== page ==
“I just wanted to put across the situation of living in care from the inside, from the people who really experienced it,” Baillif explains.

“That’s why I decided to work with non-professional actors, to make sure I was listening to people who really had lived their situation. The film is fiction: nothing comes from their real life situations; but because they opened their hearts and told me their histories, hopefully they inspired me to write very real fiction.”

But he adds that their personalities are very similar to the ones they show in the film.

“That was my first rule,” he explains. “Never try to act; you’re not professional actors.”

Street casting pays off for 21st century directors

NEON/Zurich Film Festival
A Chiara, set in Calabria, Italy, has been picked up for distribution in the USNEON/Zurich Film Festival

Nevertheless, ‘street casting’ as it’s known, is a technique often used successfully in 21st century filmmaking.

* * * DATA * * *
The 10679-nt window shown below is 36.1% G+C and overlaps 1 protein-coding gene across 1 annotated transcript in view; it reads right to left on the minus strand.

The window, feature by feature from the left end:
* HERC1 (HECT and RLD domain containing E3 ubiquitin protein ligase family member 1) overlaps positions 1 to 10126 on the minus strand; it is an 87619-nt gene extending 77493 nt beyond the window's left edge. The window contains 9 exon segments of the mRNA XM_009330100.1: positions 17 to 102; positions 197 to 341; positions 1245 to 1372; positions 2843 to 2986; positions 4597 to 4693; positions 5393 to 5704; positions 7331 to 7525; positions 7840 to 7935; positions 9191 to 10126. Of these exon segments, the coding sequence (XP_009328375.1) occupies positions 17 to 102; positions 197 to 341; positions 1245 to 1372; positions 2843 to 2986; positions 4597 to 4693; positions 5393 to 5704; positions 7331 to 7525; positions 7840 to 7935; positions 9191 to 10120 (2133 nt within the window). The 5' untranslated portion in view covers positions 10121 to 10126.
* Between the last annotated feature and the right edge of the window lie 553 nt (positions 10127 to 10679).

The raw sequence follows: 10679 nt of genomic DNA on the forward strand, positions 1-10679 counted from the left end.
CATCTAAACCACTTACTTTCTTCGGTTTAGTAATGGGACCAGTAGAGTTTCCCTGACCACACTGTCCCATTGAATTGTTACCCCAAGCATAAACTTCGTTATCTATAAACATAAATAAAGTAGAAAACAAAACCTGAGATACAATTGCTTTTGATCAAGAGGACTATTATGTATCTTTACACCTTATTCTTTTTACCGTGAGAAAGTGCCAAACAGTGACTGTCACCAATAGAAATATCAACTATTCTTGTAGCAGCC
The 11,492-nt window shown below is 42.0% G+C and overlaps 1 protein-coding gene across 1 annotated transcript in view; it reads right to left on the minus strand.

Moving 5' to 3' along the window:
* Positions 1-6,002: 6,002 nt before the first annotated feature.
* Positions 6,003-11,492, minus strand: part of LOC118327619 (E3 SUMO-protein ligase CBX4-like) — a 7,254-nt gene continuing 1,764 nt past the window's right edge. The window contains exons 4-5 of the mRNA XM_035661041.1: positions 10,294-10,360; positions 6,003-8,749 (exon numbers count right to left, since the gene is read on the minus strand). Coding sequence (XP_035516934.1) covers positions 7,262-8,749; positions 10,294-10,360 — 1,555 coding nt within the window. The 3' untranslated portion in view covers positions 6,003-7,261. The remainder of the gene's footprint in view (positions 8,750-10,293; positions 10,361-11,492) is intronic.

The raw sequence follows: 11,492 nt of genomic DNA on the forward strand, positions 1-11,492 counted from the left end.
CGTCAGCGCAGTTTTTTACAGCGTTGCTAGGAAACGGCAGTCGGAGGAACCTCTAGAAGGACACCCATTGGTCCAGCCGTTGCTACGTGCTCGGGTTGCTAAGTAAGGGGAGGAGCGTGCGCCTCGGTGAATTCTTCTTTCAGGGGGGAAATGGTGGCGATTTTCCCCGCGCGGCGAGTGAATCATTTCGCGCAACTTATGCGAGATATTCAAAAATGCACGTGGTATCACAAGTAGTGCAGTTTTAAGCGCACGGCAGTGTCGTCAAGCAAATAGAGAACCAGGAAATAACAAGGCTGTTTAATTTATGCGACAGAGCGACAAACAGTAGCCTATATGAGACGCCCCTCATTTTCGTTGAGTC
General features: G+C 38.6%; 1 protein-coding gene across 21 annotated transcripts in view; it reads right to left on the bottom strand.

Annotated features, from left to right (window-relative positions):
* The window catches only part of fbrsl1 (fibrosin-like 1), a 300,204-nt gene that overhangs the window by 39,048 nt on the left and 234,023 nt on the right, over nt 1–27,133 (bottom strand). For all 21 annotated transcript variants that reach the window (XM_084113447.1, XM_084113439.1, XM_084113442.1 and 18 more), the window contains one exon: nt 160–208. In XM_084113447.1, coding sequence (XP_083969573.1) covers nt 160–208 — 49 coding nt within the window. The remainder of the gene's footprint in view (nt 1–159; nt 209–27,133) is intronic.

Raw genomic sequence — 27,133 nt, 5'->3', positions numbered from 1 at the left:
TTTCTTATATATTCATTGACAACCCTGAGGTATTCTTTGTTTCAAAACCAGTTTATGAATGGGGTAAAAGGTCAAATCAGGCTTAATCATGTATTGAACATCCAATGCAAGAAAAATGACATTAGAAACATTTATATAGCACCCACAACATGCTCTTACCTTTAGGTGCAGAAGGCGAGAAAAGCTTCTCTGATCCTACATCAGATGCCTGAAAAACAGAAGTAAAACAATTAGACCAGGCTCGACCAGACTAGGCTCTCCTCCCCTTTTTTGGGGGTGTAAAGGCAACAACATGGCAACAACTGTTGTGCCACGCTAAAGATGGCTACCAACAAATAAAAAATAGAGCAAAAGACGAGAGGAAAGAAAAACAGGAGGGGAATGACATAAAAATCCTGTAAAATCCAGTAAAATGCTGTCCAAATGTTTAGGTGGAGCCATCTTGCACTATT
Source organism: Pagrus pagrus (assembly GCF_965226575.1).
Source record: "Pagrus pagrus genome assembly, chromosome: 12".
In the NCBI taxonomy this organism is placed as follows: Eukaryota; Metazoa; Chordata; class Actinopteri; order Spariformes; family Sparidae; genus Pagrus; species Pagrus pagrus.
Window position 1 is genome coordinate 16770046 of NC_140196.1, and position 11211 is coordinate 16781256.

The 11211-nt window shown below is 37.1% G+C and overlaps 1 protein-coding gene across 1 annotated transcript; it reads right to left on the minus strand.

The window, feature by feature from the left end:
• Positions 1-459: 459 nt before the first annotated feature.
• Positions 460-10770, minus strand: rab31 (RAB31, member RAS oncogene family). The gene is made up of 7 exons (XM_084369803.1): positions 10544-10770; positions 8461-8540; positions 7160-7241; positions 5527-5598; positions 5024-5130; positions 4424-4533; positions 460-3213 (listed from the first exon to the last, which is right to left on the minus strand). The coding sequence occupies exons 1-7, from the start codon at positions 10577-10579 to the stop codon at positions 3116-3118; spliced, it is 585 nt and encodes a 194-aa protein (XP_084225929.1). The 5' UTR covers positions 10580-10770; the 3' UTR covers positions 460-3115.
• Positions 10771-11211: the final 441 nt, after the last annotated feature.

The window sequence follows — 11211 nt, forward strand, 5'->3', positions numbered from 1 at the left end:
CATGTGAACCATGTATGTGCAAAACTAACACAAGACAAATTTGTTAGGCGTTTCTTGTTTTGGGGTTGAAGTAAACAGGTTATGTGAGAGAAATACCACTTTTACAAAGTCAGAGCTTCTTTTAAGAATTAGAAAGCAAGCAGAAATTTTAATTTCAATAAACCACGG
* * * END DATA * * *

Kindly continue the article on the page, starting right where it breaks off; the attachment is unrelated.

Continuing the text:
Double Cannes Palme D’Or winner Ken Loach is renowned for collaborating with those who haven’t acted before for his social realism dramas, while Laurent Cantet also won the Palme D’Or for 2008’s ‘The Class’, an improvised docu-drama set in the French education system.

Success stories at festivals of this kind can open doors for those who’d never previously considered an acting career

The winner of the top prize in this year’s competition at the Zurich Film Festival, A Chiara, by Jonas Carpignano, is set in Calabria, Italy, and starred numerous members of the Rotolo family, all making their movie debuts. It secured a cinema release in the USA based upon its critical reception.